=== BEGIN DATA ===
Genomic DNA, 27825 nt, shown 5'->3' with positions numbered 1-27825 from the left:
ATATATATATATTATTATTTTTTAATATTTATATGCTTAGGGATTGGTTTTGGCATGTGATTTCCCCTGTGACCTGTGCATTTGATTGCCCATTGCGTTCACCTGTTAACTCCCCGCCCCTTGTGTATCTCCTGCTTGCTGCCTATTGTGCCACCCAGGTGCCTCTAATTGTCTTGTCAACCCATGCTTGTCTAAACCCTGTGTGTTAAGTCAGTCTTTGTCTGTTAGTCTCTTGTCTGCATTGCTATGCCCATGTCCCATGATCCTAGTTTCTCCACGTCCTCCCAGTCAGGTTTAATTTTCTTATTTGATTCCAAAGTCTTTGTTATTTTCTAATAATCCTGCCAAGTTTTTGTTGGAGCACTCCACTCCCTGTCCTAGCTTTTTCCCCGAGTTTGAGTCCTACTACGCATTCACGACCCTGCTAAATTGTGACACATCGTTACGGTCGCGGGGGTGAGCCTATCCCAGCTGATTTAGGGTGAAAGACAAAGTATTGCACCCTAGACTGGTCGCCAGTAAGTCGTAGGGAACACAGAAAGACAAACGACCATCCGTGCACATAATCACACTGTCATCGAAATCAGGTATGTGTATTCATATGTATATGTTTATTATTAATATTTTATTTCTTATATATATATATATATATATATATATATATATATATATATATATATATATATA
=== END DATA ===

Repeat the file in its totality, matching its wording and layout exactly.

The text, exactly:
Genomic DNA, 27825 nt, shown 5'->3' with positions numbered 1-27825 from the left:
ATATATATATATTATTATTTTTTAATATTTATATGCTTAGGGATTGGTTTTGGCATGTGATTTCCCCTGTGACCTGTGCATTTGATTGCCCATTGCGTTCACCTGTTAACTCCCCGCCCCTTGTGTATCTCCTGCTTGCTGCCTATTGTGCCACCCAGGTGCCTCTAATTGTCTTGTCAACCCATGCTTGTCTAAACCCTGTGTGTTAAGTCAGTCTTTGTCTGTTAGTCTCTTGTCTGCATTGCTATGCCCATGTCCCATGATCCTAGTTTCTCCACGTCCTCCCAGTCAGGTTTAATTTTCTTATTTGATTCCAAAGTCTTTGTTATTTTCTAATAATCCTGCCAAGTTTTTGTTGGAGCACTCCACTCCCTGTCCTAGCTTTTTCCCCGAGTTTGAGTCCTACTACGCATTCACGACCCTGCTAAATTGTGACACATCGTTACGGTCGCGGGGGTGAGCCTATCCCAGCTGATTTAGGGTGAAAGACAAAGTATTGCACCCTAGACTGGTCGCCAGTAAGTCGTAGGGAACACAGAAAGACAAACGACCATCCGTGCACATAATCACACTGTCATCGAAATCAGGTATGTGTATTCATATGTATATGTTTATTATTAATATTTTATTTCTTATATATATATATATATATATATATATATATATATATATATATATATATATATA